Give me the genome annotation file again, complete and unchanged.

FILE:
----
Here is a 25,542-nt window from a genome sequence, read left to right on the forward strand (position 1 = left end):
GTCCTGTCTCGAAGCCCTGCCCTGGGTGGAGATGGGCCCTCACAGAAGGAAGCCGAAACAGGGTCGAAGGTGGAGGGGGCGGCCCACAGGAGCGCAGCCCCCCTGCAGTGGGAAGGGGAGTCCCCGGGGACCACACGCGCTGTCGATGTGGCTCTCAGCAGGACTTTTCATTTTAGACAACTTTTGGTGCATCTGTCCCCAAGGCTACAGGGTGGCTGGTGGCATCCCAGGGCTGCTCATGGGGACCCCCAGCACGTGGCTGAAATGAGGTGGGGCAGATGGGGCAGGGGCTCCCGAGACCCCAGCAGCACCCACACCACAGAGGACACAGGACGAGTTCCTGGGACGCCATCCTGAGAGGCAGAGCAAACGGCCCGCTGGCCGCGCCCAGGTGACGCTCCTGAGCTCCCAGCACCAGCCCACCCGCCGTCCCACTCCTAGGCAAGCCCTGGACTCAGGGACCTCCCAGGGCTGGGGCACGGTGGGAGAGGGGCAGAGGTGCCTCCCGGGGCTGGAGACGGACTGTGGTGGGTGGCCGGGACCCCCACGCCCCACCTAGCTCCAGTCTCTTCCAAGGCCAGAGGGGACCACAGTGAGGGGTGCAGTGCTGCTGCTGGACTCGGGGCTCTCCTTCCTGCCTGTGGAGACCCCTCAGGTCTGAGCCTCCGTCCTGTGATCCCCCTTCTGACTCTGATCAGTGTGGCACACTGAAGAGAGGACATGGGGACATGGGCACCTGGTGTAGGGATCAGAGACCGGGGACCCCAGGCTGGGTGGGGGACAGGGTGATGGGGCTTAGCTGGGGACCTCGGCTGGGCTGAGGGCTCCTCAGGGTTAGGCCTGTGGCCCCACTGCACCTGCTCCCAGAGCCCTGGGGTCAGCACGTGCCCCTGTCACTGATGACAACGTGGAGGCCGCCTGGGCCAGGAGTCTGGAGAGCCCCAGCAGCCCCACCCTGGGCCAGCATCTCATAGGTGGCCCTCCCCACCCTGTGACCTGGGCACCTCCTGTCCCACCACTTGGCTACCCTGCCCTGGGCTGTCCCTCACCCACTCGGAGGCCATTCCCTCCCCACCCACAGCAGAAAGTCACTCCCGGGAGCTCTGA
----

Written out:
Here is a 25,542-nt window from a genome sequence, read left to right on the forward strand (position 1 = left end):
GTCCTGTCTCGAAGCCCTGCCCTGGGTGGAGATGGGCCCTCACAGAAGGAAGCCGAAACAGGGTCGAAGGTGGAGGGGGCGGCCCACAGGAGCGCAGCCCCCCTGCAGTGGGAAGGGGAGTCCCCGGGGACCACACGCGCTGTCGATGTGGCTCTCAGCAGGACTTTTCATTTTAGACAACTTTTGGTGCATCTGTCCCCAAGGCTACAGGGTGGCTGGTGGCATCCCAGGGCTGCTCATGGGGACCCCCAGCACGTGGCTGAAATGAGGTGGGGCAGATGGGGCAGGGGCTCCCGAGACCCCAGCAGCACCCACACCACAGAGGACACAGGACGAGTTCCTGGGACGCCATCCTGAGAGGCAGAGCAAACGGCCCGCTGGCCGCGCCCAGGTGACGCTCCTGAGCTCCCAGCACCAGCCCACCCGCCGTCCCACTCCTAGGCAAGCCCTGGACTCAGGGACCTCCCAGGGCTGGGGCACGGTGGGAGAGGGGCAGAGGTGCCTCCCGGGGCTGGAGACGGACTGTGGTGGGTGGCCGGGACCCCCACGCCCCACCTAGCTCCAGTCTCTTCCAAGGCCAGAGGGGACCACAGTGAGGGGTGCAGTGCTGCTGCTGGACTCGGGGCTCTCCTTCCTGCCTGTGGAGACCCCTCAGGTCTGAGCCTCCGTCCTGTGATCCCCCTTCTGACTCTGATCAGTGTGGCACACTGAAGAGAGGACATGGGGACATGGGCACCTGGTGTAGGGATCAGAGACCGGGGACCCCAGGCTGGGTGGGGGACAGGGTGATGGGGCTTAGCTGGGGACCTCGGCTGGGCTGAGGGCTCCTCAGGGTTAGGCCTGTGGCCCCACTGCACCTGCTCCCAGAGCCCTGGGGTCAGCACGTGCCCCTGTCACTGATGACAACGTGGAGGCCGCCTGGGCCAGGAGTCTGGAGAGCCCCAGCAGCCCCACCCTGGGCCAGCATCTCATAGGTGGCCCTCCCCACCCTGTGACCTGGGCACCTCCTGTCCCACCACTTGGCTACCCTGCCCTGGGCTGTCCCTCACCCACTCGGAGGCCATTCCCTCCCCACCCACAGCAGAAAGTCACTCCCGGGAGCTCTGA